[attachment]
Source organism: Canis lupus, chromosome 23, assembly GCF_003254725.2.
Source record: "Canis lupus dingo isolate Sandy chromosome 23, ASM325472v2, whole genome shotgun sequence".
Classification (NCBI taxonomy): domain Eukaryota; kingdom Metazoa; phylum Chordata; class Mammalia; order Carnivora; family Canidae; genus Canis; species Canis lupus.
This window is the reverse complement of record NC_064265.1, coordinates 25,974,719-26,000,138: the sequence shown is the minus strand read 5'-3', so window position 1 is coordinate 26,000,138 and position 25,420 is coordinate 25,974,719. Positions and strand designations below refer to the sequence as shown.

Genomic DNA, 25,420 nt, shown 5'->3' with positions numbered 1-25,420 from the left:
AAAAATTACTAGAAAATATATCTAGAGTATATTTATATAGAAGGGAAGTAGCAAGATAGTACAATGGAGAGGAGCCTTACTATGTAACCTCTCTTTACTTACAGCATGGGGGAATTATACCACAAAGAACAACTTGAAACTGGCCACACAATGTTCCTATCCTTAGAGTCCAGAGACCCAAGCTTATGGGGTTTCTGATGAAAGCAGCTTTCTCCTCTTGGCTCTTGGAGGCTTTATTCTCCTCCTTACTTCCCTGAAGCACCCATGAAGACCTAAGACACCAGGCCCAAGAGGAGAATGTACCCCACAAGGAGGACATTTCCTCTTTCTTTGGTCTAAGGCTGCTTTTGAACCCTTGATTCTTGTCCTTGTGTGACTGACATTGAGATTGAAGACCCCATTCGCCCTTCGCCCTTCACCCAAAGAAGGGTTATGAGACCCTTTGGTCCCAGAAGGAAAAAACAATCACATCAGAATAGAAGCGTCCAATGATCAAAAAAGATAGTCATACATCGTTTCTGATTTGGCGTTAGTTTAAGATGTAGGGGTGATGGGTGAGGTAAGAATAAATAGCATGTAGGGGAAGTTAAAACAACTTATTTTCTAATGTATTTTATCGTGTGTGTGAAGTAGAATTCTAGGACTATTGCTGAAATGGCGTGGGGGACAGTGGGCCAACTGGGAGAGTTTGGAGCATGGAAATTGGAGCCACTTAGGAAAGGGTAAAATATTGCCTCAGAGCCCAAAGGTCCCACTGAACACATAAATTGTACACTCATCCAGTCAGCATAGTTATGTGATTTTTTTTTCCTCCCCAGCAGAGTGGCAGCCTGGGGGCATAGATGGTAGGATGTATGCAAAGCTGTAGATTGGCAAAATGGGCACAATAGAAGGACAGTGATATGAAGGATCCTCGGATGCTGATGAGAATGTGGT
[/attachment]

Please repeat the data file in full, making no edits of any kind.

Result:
Source organism: Canis lupus, chromosome 23, assembly GCF_003254725.2.
Source record: "Canis lupus dingo isolate Sandy chromosome 23, ASM325472v2, whole genome shotgun sequence".
Classification (NCBI taxonomy): domain Eukaryota; kingdom Metazoa; phylum Chordata; class Mammalia; order Carnivora; family Canidae; genus Canis; species Canis lupus.
This window is the reverse complement of record NC_064265.1, coordinates 25,974,719-26,000,138: the sequence shown is the minus strand read 5'-3', so window position 1 is coordinate 26,000,138 and position 25,420 is coordinate 25,974,719. Positions and strand designations below refer to the sequence as shown.

Genomic DNA, 25,420 nt, shown 5'->3' with positions numbered 1-25,420 from the left:
AAAAATTACTAGAAAATATATCTAGAGTATATTTATATAGAAGGGAAGTAGCAAGATAGTACAATGGAGAGGAGCCTTACTATGTAACCTCTCTTTACTTACAGCATGGGGGAATTATACCACAAAGAACAACTTGAAACTGGCCACACAATGTTCCTATCCTTAGAGTCCAGAGACCCAAGCTTATGGGGTTTCTGATGAAAGCAGCTTTCTCCTCTTGGCTCTTGGAGGCTTTATTCTCCTCCTTACTTCCCTGAAGCACCCATGAAGACCTAAGACACCAGGCCCAAGAGGAGAATGTACCCCACAAGGAGGACATTTCCTCTTTCTTTGGTCTAAGGCTGCTTTTGAACCCTTGATTCTTGTCCTTGTGTGACTGACATTGAGATTGAAGACCCCATTCGCCCTTCGCCCTTCACCCAAAGAAGGGTTATGAGACCCTTTGGTCCCAGAAGGAAAAAACAATCACATCAGAATAGAAGCGTCCAATGATCAAAAAAGATAGTCATACATCGTTTCTGATTTGGCGTTAGTTTAAGATGTAGGGGTGATGGGTGAGGTAAGAATAAATAGCATGTAGGGGAAGTTAAAACAACTTATTTTCTAATGTATTTTATCGTGTGTGTGAAGTAGAATTCTAGGACTATTGCTGAAATGGCGTGGGGGACAGTGGGCCAACTGGGAGAGTTTGGAGCATGGAAATTGGAGCCACTTAGGAAAGGGTAAAATATTGCCTCAGAGCCCAAAGGTCCCACTGAACACATAAATTGTACACTCATCCAGTCAGCATAGTTATGTGATTTTTTTTTCCTCCCCAGCAGAGTGGCAGCCTGGGGGCATAGATGGTAGGATGTATGCAAAGCTGTAGATTGGCAAAATGGGCACAATAGAAGGACAGTGATATGAAGGATCCTCGGATGCTGATGAGAATGTGGT